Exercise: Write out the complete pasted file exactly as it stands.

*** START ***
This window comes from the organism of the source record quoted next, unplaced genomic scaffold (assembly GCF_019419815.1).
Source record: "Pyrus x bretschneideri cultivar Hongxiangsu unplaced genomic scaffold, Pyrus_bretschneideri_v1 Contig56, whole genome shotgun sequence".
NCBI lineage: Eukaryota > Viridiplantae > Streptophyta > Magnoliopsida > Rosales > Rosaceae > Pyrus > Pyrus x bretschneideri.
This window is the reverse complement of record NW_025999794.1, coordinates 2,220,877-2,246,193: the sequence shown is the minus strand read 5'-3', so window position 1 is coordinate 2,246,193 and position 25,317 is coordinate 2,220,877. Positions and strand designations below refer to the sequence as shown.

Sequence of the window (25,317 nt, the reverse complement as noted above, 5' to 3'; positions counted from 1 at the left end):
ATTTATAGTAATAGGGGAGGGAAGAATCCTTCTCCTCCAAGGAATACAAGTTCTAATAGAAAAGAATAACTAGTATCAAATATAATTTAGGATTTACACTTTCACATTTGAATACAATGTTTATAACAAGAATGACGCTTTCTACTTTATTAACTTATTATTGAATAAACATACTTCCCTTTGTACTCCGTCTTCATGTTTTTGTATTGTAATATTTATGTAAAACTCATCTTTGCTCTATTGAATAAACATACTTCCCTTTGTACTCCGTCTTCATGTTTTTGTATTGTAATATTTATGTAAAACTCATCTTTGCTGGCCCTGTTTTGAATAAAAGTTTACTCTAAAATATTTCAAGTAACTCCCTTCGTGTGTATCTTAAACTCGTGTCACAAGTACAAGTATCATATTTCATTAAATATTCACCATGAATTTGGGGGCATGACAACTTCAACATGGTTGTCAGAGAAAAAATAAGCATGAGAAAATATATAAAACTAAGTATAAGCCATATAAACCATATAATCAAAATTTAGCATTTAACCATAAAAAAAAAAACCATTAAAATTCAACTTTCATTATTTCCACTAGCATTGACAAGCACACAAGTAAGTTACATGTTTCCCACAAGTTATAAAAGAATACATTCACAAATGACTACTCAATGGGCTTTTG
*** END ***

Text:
This window comes from the organism of the source record quoted next, unplaced genomic scaffold (assembly GCF_019419815.1).
Source record: "Pyrus x bretschneideri cultivar Hongxiangsu unplaced genomic scaffold, Pyrus_bretschneideri_v1 Contig56, whole genome shotgun sequence".
NCBI lineage: Eukaryota > Viridiplantae > Streptophyta > Magnoliopsida > Rosales > Rosaceae > Pyrus > Pyrus x bretschneideri.
This window is the reverse complement of record NW_025999794.1, coordinates 2,220,877-2,246,193: the sequence shown is the minus strand read 5'-3', so window position 1 is coordinate 2,246,193 and position 25,317 is coordinate 2,220,877. Positions and strand designations below refer to the sequence as shown.

Sequence of the window (25,317 nt, the reverse complement as noted above, 5' to 3'; positions counted from 1 at the left end):
ATTTATAGTAATAGGGGAGGGAAGAATCCTTCTCCTCCAAGGAATACAAGTTCTAATAGAAAAGAATAACTAGTATCAAATATAATTTAGGATTTACACTTTCACATTTGAATACAATGTTTATAACAAGAATGACGCTTTCTACTTTATTAACTTATTATTGAATAAACATACTTCCCTTTGTACTCCGTCTTCATGTTTTTGTATTGTAATATTTATGTAAAACTCATCTTTGCTCTATTGAATAAACATACTTCCCTTTGTACTCCGTCTTCATGTTTTTGTATTGTAATATTTATGTAAAACTCATCTTTGCTGGCCCTGTTTTGAATAAAAGTTTACTCTAAAATATTTCAAGTAACTCCCTTCGTGTGTATCTTAAACTCGTGTCACAAGTACAAGTATCATATTTCATTAAATATTCACCATGAATTTGGGGGCATGACAACTTCAACATGGTTGTCAGAGAAAAAATAAGCATGAGAAAATATATAAAACTAAGTATAAGCCATATAAACCATATAATCAAAATTTAGCATTTAACCATAAAAAAAAAAACCATTAAAATTCAACTTTCATTATTTCCACTAGCATTGACAAGCACACAAGTAAGTTACATGTTTCCCACAAGTTATAAAAGAATACATTCACAAATGACTACTCAATGGGCTTTTG